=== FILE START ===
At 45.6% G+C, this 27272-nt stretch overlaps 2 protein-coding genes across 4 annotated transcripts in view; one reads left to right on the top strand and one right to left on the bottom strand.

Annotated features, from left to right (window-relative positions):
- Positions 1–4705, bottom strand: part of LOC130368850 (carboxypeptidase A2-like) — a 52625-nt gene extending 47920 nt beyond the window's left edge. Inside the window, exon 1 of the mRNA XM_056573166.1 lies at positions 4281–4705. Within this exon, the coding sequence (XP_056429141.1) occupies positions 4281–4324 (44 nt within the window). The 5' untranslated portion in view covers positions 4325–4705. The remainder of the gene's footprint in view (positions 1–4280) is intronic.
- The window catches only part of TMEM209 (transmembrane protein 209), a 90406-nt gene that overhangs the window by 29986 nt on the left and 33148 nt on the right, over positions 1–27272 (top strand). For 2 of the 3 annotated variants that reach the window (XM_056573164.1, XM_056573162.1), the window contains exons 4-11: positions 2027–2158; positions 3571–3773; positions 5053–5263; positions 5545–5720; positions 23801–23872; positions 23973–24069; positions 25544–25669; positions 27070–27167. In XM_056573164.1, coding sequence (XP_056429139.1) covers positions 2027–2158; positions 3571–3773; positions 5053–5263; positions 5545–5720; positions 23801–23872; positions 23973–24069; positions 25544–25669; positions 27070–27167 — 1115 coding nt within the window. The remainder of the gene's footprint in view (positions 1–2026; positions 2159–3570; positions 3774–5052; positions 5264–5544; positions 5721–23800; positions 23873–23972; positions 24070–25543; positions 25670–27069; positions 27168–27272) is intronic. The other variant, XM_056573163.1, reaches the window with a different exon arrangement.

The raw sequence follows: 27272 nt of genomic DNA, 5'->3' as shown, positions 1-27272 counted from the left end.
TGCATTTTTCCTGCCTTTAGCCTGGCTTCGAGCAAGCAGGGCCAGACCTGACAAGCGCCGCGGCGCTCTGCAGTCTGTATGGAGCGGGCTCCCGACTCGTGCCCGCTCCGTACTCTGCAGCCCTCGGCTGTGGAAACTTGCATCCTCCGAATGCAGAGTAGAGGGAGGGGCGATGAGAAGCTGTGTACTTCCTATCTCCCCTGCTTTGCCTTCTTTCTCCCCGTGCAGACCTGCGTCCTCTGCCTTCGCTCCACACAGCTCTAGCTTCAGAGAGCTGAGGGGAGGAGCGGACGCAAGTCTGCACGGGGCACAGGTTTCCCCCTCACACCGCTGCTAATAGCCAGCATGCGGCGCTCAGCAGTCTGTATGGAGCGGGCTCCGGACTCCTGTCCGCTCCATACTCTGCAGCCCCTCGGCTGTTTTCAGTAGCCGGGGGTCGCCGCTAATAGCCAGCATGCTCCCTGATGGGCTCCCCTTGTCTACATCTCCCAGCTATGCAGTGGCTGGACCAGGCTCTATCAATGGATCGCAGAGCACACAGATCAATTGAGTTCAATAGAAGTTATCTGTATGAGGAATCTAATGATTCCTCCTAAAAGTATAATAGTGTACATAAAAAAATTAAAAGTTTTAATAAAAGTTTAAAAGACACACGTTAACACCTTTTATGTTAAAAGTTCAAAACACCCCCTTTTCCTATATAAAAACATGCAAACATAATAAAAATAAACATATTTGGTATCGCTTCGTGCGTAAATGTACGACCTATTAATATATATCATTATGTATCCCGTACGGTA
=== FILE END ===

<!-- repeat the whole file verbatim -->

At 45.6% G+C, this 27272-nt stretch overlaps 2 protein-coding genes across 4 annotated transcripts in view; one reads left to right on the top strand and one right to left on the bottom strand.

Annotated features, from left to right (window-relative positions):
- Positions 1–4705, bottom strand: part of LOC130368850 (carboxypeptidase A2-like) — a 52625-nt gene extending 47920 nt beyond the window's left edge. Inside the window, exon 1 of the mRNA XM_056573166.1 lies at positions 4281–4705. Within this exon, the coding sequence (XP_056429141.1) occupies positions 4281–4324 (44 nt within the window). The 5' untranslated portion in view covers positions 4325–4705. The remainder of the gene's footprint in view (positions 1–4280) is intronic.
- The window catches only part of TMEM209 (transmembrane protein 209), a 90406-nt gene that overhangs the window by 29986 nt on the left and 33148 nt on the right, over positions 1–27272 (top strand). For 2 of the 3 annotated variants that reach the window (XM_056573164.1, XM_056573162.1), the window contains exons 4-11: positions 2027–2158; positions 3571–3773; positions 5053–5263; positions 5545–5720; positions 23801–23872; positions 23973–24069; positions 25544–25669; positions 27070–27167. In XM_056573164.1, coding sequence (XP_056429139.1) covers positions 2027–2158; positions 3571–3773; positions 5053–5263; positions 5545–5720; positions 23801–23872; positions 23973–24069; positions 25544–25669; positions 27070–27167 — 1115 coding nt within the window. The remainder of the gene's footprint in view (positions 1–2026; positions 2159–3570; positions 3774–5052; positions 5264–5544; positions 5721–23800; positions 23873–23972; positions 24070–25543; positions 25670–27069; positions 27168–27272) is intronic. The other variant, XM_056573163.1, reaches the window with a different exon arrangement.

The raw sequence follows: 27272 nt of genomic DNA, 5'->3' as shown, positions 1-27272 counted from the left end.
TGCATTTTTCCTGCCTTTAGCCTGGCTTCGAGCAAGCAGGGCCAGACCTGACAAGCGCCGCGGCGCTCTGCAGTCTGTATGGAGCGGGCTCCCGACTCGTGCCCGCTCCGTACTCTGCAGCCCTCGGCTGTGGAAACTTGCATCCTCCGAATGCAGAGTAGAGGGAGGGGCGATGAGAAGCTGTGTACTTCCTATCTCCCCTGCTTTGCCTTCTTTCTCCCCGTGCAGACCTGCGTCCTCTGCCTTCGCTCCACACAGCTCTAGCTTCAGAGAGCTGAGGGGAGGAGCGGACGCAAGTCTGCACGGGGCACAGGTTTCCCCCTCACACCGCTGCTAATAGCCAGCATGCGGCGCTCAGCAGTCTGTATGGAGCGGGCTCCGGACTCCTGTCCGCTCCATACTCTGCAGCCCCTCGGCTGTTTTCAGTAGCCGGGGGTCGCCGCTAATAGCCAGCATGCTCCCTGATGGGCTCCCCTTGTCTACATCTCCCAGCTATGCAGTGGCTGGACCAGGCTCTATCAATGGATCGCAGAGCACACAGATCAATTGAGTTCAATAGAAGTTATCTGTATGAGGAATCTAATGATTCCTCCTAAAAGTATAATAGTGTACATAAAAAAATTAAAAGTTTTAATAAAAGTTTAAAAGACACACGTTAACACCTTTTATGTTAAAAGTTCAAAACACCCCCTTTTCCTATATAAAAACATGCAAACATAATAAAAATAAACATATTTGGTATCGCTTCGTGCGTAAATGTACGACCTATTAATATATATCATTATGTATCCCGTACGGTA